Listening to Born Into Rags To Die No Richer, the new album from UK corrupters Dead Harts, is like being lashed until your synapses bleed and shrivel up then being given a sonic salt enema to those same open wounds. It is painful, it is blistering, it is maybe for some a violation too far, but it is equally fulfilling. Not for the faint hearted and where anger and spite are as devastating as a raging fire, the release just throws one into a tempest of malice and aggression driven by pleasure and satisfaction, for them and the listener.
The Sheffield based quintet certainly takes no prisoners or deals in elements of mercy, their mix of hardcore/punk/metal vehemence permeating every syllable and note for the deepest abrasive intrusion. Founded in late 2009 and influenced by the likes of The Chariot, Norma Jean, and Gwen Stacy, the band has continually left a lingering mark in its wake, whether from playing alongside bands such as The Rhino, Heights, and While She Sleeps, recently taking Red Bull Jam apart and being the first of three finalists voted through to the live final this year, or their just completed highly successful tour of Russia. This is a band which musically refuses to take no for an answer, their sounds demand and receive, whether that is in kind or adulation.
Released through Transcend Music, the album rips the jugular apart from the off with the excellent All Washed Up. It is a relatively gentle first 10 seconds, a piece of misdirection before a sonic hand tears the barriers down and violently ignites the passions with venomous intent and caustic endeavour. Guitarists Josh Ward and Matt Pask manipulate and finger the senses with twisted riffs and scorched melodic incursions whilst vocalist Matthew Baxendale smoulders in his own acidic bile to unleash destructive squalls upon the ear. It is harsh and it is nasty but it only leaves a glowing grateful victim. Musically the band, song, and album come over as a sort of cross between Architects, While She Sleeps, and Gacys Thread, not necessarily something to rip the same size of hole in invention like it does in the ear, but certainly it is one of the freshest and ultimately enjoyable devastations to come along this year.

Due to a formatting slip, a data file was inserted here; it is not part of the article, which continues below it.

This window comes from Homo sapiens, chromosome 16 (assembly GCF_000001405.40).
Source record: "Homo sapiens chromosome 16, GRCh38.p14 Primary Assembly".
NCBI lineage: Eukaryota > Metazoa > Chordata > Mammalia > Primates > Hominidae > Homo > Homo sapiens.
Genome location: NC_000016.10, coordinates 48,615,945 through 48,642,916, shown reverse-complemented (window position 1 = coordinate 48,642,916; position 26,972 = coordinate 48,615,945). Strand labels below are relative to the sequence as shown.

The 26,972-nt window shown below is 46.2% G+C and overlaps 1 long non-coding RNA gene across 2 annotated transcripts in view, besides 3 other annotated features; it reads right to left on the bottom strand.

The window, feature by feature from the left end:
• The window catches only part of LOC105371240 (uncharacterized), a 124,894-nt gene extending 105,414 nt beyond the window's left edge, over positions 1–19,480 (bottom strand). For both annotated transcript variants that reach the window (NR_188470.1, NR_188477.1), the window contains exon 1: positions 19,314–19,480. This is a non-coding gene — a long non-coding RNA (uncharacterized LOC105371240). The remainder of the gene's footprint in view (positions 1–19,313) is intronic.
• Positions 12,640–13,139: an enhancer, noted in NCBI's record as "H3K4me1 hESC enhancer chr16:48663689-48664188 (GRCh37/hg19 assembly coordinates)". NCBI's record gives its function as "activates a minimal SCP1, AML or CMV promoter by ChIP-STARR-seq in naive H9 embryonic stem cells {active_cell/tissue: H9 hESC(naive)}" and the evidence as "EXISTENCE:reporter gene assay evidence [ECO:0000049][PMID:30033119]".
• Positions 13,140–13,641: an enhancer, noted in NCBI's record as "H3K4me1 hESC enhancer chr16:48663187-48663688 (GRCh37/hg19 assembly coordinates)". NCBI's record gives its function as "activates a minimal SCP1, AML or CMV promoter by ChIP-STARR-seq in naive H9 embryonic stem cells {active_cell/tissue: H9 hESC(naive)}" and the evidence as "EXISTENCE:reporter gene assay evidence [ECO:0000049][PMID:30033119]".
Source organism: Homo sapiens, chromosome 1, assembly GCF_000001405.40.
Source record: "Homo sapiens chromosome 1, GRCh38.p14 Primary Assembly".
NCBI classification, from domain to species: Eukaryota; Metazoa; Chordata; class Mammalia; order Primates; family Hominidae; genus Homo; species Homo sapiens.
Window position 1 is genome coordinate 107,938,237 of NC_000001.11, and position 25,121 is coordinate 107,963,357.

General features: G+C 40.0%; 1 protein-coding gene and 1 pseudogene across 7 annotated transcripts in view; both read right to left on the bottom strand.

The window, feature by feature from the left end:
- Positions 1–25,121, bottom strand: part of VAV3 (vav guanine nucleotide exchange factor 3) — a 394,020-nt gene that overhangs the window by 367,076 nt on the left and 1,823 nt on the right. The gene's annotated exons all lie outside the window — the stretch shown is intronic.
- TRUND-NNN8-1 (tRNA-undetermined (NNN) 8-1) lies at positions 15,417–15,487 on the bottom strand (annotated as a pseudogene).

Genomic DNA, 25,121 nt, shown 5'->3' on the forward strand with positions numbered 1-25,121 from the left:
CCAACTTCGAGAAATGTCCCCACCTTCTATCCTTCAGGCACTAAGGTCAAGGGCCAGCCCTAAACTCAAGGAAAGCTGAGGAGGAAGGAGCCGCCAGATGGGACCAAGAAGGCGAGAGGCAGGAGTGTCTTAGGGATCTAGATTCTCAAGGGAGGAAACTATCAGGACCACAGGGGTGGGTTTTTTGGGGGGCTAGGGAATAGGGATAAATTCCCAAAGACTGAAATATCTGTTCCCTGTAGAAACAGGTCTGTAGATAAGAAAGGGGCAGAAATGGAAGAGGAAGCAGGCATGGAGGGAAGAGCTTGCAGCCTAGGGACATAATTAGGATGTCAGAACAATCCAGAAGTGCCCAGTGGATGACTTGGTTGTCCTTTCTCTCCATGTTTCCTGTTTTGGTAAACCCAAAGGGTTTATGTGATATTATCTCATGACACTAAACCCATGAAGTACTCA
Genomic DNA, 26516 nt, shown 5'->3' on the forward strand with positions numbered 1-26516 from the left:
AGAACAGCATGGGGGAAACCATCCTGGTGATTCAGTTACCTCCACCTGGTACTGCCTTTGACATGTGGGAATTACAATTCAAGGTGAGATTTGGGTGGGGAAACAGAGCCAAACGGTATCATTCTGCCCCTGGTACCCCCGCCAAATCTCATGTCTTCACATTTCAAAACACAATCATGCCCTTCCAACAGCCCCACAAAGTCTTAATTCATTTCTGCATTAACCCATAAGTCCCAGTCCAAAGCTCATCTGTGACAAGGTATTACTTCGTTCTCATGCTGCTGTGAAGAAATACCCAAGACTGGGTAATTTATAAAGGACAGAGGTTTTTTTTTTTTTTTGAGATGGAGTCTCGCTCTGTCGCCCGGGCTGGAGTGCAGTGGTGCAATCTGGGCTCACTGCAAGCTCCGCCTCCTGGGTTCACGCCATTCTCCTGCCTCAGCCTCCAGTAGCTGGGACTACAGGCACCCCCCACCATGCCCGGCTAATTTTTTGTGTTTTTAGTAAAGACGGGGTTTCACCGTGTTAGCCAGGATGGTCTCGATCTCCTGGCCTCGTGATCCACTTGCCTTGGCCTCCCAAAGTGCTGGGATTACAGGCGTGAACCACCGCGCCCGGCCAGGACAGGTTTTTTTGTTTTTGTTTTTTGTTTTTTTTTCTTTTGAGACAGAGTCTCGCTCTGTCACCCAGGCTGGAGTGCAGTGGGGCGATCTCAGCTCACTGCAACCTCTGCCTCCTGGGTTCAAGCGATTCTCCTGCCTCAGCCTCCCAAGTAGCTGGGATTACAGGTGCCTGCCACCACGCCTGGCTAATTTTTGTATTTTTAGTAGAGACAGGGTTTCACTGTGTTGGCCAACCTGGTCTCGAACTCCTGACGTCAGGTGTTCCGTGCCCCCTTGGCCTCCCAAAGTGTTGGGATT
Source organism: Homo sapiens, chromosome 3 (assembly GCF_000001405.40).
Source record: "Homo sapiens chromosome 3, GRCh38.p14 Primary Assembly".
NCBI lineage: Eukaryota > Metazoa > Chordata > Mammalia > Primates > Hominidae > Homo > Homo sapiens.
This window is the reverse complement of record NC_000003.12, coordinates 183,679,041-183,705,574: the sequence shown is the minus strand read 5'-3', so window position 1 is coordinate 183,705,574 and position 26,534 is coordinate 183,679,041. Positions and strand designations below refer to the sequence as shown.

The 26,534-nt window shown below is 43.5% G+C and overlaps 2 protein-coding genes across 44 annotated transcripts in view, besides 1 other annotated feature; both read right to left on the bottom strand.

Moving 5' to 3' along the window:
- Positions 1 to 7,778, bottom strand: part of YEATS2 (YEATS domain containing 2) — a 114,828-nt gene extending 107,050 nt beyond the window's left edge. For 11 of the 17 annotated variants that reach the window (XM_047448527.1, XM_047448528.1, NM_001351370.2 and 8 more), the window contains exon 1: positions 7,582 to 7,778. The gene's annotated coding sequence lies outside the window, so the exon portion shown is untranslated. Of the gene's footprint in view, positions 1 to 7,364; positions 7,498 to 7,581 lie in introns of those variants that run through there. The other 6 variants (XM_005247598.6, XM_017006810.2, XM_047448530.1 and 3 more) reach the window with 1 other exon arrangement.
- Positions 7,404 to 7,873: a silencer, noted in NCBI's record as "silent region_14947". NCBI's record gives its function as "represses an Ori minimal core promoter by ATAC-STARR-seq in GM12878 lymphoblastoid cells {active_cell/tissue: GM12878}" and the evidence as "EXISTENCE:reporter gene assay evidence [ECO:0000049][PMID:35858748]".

Smoke Wagons, the already recipient of acclaim through its video, storms with rage and intensity next. The drums of John Timson disorientate with craft and malice whilst bassist Zach McAdam prowls with all the belligerence of a wounded bear behind the again hypnotic and incendiary guitar strikes. It makes for a welcome yet vicious combat, a confrontation as wholly gratifying as it is corrosive and dehabilitating. As the song proves, Dead Harts do not create songs just with the intent of punishing and bringing the world to its knees either sonically or lyrically, they are also conjurations of songwriting which twist and turn with invention and enterprise, something which again makes the band feel different and fresh compared to many others of the same intention.
CTRL ALT Defeat and Perm Back And Sides both impressively rampage with riffs to send one staggering backwards before their sonic winds buckle the knees, both arguably less intensive in their open aggression but as extreme in passion and its deliverance, whilst Crooks is outrage given a mighty aural form. The track is raw energy and just as unpolished emotion, a crushing indictment to leave deep scars.
After the instrumental Interlude, Headhunter bears down on the senses from a great sonic height, its oppressive tone and insatiable hunger a sonic rape upon the ear but again most welcome and fully rewarding. It is a furnace of malicious invention which leaves the body shaking, ears ringing, and thoughts splattered against the remains of a skull crushed by the intensity. It is a brilliant challenge which leaves the closing track Caesar some task to follow. It does with ease of course, its disruptive array of undulating riffs and waspish sonics an unpredictable and mesmeric erosion to fall before with pleasure.
Born Into Rags To Die No Richer is a testing and wearing release but also one which leaves an undeniably pleasing smarting behind, a feeding sore glow from a band in Dead Harts, who show no reserve in letting out all their pent up anger and creative spite for our pleasure.
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